Flexible 32-bit microprocessor could pave the way for fully flexible intelligent integrated systems
A team of researchers from ARM Inc. has developed a 32-bit microprocessor on a flexible basis that the company believes could pave the way for fully flexible intelligent integrated systems. The group of researchers describe how they used metal oxide thin film transistors with a type of plastic to create their chip and describe the ways they think it could be used.
Microprocessors power a wide range of products, but they all have in common their rigidity. Almost all of them are made from silicon wafers, which means they have to be hard and flat. This inability to fold, argue the researchers with this new effort, is what is preventing the development of products such as smart clothing, smart labels on food, packaging and even paper products. To meet this need, the team created what they described as PlasticARM, a 32-bit RISC-based microprocessor with a flexible foundation. In addition to its flexibility, the new technique allows a microprocessor to be printed on many types of materials, all at low cost.
To create their flexible microprocessor, the researchers teamed up with a group from PragmatIC Semiconductor to create a flexible version of the Cortex M0 + microprocessor, which was chosen for its simplicity and small size. To fabricate their chip (which includes ROM, RAM, and interconnects), the team used fabricated amorphous silicon (in the form of metal oxide thin-film transistors) on flexible polymers.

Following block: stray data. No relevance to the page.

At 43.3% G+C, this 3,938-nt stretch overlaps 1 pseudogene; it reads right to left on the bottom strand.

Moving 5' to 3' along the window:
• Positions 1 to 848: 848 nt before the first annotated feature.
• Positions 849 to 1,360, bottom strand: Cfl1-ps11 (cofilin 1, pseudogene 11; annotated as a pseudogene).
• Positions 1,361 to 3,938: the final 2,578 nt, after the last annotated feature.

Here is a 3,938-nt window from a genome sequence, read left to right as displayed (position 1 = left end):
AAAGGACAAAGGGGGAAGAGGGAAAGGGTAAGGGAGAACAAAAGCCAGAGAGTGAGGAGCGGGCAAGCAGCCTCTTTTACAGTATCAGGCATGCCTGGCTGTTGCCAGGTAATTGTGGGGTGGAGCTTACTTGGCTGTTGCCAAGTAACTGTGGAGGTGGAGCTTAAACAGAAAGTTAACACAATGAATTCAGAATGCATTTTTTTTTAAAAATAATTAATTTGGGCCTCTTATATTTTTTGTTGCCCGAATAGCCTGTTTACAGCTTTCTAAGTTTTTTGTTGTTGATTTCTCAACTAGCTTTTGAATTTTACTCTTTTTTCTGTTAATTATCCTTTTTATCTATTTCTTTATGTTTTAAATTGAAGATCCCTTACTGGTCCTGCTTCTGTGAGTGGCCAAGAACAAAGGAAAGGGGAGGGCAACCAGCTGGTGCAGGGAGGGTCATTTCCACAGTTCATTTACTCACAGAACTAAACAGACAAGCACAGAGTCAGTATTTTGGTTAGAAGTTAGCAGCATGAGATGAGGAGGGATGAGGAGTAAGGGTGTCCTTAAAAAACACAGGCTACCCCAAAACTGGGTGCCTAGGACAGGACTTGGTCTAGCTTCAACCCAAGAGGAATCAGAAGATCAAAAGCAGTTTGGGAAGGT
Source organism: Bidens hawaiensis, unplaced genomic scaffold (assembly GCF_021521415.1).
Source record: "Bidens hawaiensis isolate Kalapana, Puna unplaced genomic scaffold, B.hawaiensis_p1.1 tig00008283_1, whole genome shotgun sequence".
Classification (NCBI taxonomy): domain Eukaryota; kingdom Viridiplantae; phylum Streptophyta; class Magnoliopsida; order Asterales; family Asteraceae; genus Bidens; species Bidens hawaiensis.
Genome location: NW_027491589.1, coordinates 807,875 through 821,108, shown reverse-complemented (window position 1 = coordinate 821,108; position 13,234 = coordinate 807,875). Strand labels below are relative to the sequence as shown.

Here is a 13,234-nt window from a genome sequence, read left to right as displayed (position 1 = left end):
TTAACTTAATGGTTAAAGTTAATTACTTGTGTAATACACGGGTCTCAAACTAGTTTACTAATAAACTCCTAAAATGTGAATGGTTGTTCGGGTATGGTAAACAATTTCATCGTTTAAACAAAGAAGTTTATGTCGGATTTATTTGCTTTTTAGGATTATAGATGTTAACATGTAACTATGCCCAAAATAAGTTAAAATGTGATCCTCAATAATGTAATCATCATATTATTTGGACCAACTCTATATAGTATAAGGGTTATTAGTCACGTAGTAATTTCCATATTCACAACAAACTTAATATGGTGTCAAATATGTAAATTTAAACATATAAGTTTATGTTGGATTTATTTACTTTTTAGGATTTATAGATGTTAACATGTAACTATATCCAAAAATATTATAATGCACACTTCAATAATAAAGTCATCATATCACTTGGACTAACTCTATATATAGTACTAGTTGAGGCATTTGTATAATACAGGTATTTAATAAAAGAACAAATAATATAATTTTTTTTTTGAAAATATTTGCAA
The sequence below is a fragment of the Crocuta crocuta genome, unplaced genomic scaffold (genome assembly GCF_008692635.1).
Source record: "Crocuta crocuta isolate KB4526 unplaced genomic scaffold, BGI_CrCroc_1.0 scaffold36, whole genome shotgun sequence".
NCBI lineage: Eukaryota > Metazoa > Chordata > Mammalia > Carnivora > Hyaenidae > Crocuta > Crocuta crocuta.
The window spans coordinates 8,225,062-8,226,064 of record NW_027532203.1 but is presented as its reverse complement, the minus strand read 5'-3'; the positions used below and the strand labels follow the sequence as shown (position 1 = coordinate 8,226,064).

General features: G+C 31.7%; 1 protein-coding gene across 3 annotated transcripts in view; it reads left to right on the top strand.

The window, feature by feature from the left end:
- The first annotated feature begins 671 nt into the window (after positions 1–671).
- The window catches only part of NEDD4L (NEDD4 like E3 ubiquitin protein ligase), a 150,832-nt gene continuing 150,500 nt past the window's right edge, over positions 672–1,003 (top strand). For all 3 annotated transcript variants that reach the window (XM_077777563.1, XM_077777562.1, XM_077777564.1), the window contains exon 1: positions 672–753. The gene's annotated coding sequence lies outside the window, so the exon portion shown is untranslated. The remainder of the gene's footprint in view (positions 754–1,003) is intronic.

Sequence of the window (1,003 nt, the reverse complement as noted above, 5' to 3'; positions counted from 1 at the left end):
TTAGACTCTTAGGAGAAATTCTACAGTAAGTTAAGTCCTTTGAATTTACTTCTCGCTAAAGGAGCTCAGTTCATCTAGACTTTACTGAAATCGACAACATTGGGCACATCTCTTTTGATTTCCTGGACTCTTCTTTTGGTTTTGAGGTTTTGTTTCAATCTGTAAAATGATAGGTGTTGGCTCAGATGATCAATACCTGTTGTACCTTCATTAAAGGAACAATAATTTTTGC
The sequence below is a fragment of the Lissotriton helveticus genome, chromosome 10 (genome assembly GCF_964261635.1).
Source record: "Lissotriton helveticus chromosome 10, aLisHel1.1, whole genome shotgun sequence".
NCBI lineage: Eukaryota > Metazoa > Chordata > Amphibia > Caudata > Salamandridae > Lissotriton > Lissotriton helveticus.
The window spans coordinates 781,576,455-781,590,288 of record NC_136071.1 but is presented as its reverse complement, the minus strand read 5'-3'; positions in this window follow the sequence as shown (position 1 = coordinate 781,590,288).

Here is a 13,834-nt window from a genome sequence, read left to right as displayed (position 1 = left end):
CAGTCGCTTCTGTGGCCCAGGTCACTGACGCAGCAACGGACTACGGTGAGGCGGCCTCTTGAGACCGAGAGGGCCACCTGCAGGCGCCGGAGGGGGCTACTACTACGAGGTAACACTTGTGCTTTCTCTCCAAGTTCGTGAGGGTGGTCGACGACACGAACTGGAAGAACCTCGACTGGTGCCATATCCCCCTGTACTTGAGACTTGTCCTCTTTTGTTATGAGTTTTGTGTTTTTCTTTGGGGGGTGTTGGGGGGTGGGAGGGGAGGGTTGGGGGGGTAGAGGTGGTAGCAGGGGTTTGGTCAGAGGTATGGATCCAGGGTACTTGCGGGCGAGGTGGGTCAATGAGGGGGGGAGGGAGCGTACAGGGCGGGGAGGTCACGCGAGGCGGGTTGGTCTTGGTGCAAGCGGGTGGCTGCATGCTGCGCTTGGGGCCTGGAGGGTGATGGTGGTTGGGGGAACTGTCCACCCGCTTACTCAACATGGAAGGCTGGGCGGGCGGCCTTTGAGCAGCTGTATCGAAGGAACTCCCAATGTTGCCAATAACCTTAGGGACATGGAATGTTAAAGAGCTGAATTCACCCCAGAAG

In the first iteration of their PlasticARM, the researchers placed the registers used by the CPU in a reserved portion of RAM, and only 128 bytes of RAM were used. The resulting microprocessor was foldable, but it was neither efficient nor fast. In addition, it had no programmable memory. But the researchers note that they are just getting started. They suggest that their work so far has shown that it is possible to make viable flexible microprocessors, which means that eventually it may be possible to print them on clothes and other portable devices at very low power. cost. They estimate that billions of objects in the coming decades will be endowed with processing power, including bullets that can tell you if the milk is acidic, shirts that can measure bodily fluids for your body to process. smartphone, and labels you can stick on your skin to alert others to your mood. The possibilities will only be limited by the imagination.